There are hundreds of trademark examining attorneys at the United States Patent and Trademark Office. Any one trademark examining attorney could be assigned to examine your application and could issue an initial "likelihood of confusion" refusal for your trademark application. Clients, of course, never see the "likelihood of confusion" issue in the same way as the trademark examining attorney does.
In order to attempt to defeat the refusal (which can be very challenging and ultimately unsuccessful), consider the Top Five relevant factors evaluated when making a likelihood of confusion determination:
1. Similarity/Dissimilarity of your mark and the mark(s) identified by the trademark examining attorney;
2. Similarity/Dissimilarity and nature of the goods/services (as described) of your mark and the mark(s) identified by the trademark examining attorney;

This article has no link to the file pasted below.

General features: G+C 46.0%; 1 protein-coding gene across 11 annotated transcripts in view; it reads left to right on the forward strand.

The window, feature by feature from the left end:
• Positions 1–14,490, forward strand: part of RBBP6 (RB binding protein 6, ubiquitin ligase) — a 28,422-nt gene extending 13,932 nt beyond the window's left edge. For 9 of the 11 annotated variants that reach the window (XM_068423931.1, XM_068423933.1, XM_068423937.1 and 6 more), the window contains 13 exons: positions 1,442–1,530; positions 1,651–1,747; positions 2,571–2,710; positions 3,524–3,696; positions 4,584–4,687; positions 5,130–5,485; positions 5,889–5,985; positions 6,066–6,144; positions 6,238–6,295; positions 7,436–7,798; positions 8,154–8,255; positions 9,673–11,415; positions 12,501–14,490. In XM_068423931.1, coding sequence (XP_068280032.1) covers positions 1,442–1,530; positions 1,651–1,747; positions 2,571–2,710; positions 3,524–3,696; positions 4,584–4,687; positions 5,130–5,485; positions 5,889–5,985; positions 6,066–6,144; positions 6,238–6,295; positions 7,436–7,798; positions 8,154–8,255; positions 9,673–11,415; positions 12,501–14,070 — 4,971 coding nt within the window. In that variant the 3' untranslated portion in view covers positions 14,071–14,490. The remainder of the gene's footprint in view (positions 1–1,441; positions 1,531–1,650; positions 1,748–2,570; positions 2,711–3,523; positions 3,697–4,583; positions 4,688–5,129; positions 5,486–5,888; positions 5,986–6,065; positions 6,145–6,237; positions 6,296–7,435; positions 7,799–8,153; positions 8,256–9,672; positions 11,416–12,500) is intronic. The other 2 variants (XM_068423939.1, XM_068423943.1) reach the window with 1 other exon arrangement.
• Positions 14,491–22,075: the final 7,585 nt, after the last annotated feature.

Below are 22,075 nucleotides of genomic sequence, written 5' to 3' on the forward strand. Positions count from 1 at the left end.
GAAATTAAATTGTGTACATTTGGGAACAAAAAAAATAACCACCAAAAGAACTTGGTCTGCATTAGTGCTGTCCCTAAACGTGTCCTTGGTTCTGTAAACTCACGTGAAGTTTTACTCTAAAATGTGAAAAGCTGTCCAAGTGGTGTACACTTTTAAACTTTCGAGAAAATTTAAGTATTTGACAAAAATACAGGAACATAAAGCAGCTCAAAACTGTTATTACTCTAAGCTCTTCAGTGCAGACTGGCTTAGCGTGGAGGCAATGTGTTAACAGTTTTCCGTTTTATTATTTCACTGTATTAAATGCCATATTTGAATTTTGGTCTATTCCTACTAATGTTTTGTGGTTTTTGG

3. Similarity/Dissimilarity of trade channels in which the respective mark owners sell their goods/services;
4. Care/attention expected of the consumers of the goods/services of the respective marks;
5. Fame of the mark(s) cited by the trademark examining attorney.
Confused yourself now?
A trademark attorney can assist you in trademark selection so as to avoid wasting money on an application that could generate a "likelihood of confusion" refusal in the first place.